For light-tackle line-screaming action, look no further than shallow grass flats in the bay. Small, 5- to 10-pound sharks are cruising the flats.
Bonnethead and blacktip are the most common. They'll take anything from a piece of cut bait to a fast-moving lure.
An easy way to find them is not to look for them at all. Let them come to you. Set out a chum block and wait. It won't be long before they'll start homing in.
Once they appear around the boat, throw out a piece of cut mulleton a long-shank 1/0 or 2/0 hook. Use a float to keep the bait from getting buried in the grass, and it will put the bait right in front of the shark's nose. Live pinfish and whitebait also work, but hook them through the belly near the pectoral fins so they'll swim erratically and draw the shark's attention.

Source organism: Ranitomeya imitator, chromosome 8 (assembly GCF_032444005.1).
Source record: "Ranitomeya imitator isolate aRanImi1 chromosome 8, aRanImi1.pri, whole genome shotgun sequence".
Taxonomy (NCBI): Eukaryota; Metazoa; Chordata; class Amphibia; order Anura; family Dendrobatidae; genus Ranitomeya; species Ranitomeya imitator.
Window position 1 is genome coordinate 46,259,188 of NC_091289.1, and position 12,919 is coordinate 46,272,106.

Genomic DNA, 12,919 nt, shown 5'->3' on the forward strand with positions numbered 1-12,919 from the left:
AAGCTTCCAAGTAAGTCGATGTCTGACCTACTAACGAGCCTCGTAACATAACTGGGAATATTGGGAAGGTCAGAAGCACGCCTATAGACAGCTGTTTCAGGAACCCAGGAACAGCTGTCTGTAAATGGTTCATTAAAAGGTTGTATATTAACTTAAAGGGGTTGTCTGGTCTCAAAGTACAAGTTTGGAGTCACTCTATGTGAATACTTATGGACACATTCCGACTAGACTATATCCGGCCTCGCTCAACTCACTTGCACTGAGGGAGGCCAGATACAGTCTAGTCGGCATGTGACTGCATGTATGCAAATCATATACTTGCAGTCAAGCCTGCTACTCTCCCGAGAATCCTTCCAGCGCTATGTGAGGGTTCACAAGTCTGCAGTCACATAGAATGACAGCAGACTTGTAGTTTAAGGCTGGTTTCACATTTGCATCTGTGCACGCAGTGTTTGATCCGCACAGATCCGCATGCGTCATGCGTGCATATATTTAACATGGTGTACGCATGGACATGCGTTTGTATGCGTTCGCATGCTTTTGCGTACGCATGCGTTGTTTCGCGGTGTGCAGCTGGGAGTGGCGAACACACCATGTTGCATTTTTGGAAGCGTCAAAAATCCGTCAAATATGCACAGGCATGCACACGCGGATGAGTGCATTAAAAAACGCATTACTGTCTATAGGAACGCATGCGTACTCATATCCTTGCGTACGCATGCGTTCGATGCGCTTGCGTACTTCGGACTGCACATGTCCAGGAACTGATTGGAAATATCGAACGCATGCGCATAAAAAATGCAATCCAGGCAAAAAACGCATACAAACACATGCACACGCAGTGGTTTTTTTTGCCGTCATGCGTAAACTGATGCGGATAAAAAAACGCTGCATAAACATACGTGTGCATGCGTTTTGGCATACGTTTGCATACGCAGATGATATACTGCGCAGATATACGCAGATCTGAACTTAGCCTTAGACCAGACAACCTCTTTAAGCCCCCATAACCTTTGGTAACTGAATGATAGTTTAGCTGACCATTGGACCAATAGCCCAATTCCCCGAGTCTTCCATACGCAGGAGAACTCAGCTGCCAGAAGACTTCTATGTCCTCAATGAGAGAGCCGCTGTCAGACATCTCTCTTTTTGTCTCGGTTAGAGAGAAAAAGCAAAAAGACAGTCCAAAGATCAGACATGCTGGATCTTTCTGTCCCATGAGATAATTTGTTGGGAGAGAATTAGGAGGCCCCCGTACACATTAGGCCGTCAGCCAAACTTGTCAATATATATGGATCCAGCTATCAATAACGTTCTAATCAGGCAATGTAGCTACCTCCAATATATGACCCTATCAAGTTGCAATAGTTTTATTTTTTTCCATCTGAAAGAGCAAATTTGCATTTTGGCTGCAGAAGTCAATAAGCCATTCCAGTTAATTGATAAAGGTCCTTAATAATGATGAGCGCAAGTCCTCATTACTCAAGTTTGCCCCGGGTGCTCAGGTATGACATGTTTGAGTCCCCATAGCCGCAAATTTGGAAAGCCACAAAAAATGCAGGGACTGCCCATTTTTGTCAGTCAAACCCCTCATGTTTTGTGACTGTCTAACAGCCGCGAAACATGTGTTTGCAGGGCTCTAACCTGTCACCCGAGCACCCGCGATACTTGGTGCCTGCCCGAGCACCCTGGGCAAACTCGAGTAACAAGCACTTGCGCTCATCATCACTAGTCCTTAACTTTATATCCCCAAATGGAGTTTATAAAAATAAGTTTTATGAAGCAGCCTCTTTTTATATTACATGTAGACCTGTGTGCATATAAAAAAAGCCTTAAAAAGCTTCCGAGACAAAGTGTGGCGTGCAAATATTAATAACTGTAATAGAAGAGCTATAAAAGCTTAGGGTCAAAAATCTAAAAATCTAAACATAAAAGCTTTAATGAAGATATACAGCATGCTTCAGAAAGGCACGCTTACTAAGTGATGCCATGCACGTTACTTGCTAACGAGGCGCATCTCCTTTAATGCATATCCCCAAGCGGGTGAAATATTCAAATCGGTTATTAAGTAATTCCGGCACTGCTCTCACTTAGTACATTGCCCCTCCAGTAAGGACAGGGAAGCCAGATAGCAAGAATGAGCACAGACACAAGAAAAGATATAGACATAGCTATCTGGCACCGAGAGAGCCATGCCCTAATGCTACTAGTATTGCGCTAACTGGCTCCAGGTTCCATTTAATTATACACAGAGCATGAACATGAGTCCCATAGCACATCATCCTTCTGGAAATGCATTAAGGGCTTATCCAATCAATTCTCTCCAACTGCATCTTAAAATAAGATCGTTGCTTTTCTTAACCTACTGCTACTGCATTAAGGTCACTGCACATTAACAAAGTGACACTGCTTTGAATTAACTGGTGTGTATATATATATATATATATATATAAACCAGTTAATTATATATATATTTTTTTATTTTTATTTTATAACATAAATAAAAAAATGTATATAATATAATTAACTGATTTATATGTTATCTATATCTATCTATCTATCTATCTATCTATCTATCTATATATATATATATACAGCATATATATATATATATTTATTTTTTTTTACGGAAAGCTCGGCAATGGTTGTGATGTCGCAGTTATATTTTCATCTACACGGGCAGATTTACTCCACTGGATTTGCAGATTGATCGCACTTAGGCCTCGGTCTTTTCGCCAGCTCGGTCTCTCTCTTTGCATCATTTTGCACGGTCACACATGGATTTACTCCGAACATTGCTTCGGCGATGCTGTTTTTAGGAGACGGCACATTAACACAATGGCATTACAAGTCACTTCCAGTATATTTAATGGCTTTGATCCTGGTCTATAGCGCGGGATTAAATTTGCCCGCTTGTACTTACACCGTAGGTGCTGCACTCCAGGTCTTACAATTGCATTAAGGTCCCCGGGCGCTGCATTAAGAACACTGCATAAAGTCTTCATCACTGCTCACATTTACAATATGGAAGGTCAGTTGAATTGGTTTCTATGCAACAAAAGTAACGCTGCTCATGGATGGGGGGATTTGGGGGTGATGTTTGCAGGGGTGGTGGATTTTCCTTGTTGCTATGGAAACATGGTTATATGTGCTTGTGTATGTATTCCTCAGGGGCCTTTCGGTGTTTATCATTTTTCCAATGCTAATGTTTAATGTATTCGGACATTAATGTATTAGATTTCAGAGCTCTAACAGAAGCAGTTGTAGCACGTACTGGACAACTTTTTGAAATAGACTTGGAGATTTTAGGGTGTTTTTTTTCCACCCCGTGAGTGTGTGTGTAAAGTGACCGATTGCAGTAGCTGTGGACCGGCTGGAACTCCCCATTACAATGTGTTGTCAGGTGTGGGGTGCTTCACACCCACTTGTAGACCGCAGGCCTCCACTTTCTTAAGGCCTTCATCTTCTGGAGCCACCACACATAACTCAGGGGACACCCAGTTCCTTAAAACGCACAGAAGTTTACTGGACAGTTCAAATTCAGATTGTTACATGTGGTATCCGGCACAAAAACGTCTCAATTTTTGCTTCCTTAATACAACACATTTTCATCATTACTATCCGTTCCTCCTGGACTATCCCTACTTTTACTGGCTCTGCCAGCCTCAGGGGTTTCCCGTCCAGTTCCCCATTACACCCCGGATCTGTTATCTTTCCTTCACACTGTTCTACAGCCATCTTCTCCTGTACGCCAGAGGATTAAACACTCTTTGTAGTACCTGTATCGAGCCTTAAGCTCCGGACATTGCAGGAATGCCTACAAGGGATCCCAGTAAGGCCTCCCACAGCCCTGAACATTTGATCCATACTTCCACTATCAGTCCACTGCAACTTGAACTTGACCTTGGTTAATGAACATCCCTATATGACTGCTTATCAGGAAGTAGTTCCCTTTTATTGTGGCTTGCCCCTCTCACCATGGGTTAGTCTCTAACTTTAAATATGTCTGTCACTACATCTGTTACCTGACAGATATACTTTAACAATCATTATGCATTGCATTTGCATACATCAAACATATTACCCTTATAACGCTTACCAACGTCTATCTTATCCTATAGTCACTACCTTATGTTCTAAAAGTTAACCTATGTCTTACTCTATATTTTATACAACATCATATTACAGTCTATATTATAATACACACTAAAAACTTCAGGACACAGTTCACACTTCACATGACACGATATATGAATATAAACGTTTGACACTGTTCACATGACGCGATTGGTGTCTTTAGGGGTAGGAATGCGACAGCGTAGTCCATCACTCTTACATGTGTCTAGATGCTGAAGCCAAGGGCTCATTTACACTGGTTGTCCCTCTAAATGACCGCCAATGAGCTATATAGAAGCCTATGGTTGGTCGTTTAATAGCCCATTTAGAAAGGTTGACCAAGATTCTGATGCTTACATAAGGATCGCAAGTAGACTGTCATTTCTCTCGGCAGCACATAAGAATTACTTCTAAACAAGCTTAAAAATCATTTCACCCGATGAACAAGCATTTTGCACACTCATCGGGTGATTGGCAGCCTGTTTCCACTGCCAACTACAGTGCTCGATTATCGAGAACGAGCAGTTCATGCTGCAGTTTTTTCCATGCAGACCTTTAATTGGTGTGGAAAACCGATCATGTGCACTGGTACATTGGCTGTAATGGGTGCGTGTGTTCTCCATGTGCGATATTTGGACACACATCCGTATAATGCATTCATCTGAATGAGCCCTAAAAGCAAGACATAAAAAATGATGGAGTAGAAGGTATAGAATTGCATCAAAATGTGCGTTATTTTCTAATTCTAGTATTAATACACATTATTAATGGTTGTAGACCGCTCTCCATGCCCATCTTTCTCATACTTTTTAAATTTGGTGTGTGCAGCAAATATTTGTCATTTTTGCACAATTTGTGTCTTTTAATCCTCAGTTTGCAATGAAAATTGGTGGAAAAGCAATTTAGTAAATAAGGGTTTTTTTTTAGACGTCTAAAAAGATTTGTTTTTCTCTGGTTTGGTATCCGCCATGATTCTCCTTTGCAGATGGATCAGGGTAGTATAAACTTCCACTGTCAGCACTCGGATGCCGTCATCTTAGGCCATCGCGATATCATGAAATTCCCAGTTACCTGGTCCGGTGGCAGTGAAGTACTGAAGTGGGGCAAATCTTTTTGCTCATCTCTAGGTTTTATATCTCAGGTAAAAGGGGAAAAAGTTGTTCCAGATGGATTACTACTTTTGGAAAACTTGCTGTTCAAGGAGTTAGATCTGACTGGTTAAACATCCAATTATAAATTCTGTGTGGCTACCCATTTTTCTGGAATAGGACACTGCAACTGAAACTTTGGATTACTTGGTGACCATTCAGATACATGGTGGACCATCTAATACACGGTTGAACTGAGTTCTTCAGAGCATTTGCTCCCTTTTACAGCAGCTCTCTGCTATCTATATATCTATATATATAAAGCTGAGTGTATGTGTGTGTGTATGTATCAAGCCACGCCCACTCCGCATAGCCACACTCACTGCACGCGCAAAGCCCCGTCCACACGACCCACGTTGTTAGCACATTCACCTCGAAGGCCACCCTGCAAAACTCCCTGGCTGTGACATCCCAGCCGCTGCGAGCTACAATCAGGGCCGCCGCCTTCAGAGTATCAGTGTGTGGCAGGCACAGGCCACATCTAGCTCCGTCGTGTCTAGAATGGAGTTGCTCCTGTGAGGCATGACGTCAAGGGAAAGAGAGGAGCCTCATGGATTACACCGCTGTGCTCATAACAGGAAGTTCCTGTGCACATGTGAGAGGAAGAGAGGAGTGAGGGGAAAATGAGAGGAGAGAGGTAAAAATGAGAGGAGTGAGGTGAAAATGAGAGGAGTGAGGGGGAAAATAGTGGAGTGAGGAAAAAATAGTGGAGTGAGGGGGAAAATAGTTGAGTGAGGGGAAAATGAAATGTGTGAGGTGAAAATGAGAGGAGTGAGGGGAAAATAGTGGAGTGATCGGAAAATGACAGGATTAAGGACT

To tease one into biting an artificial, present it in a way that the bait is trying to escape from the shark. Cast in front of the shark and when it gets close to the offering, jerk it away fast. They just can't handle that and will attack it with such quickness it will be hard to see.
Most of the time, 30-pound monofilament leader is fine as long as you use long-shank hooks or plugs. It's a good idea to double the line to your leader with a spiderhitch knot in case of tail-whip.
Take care in handling these special critters and get them back in the water as soon as possible.
_ Capt. Rick Frazier runs Lucky Dawg Charters out of St. Petersburg and can be reached at (727) 510-4376 or by e-mail at captrickluckydawg.com.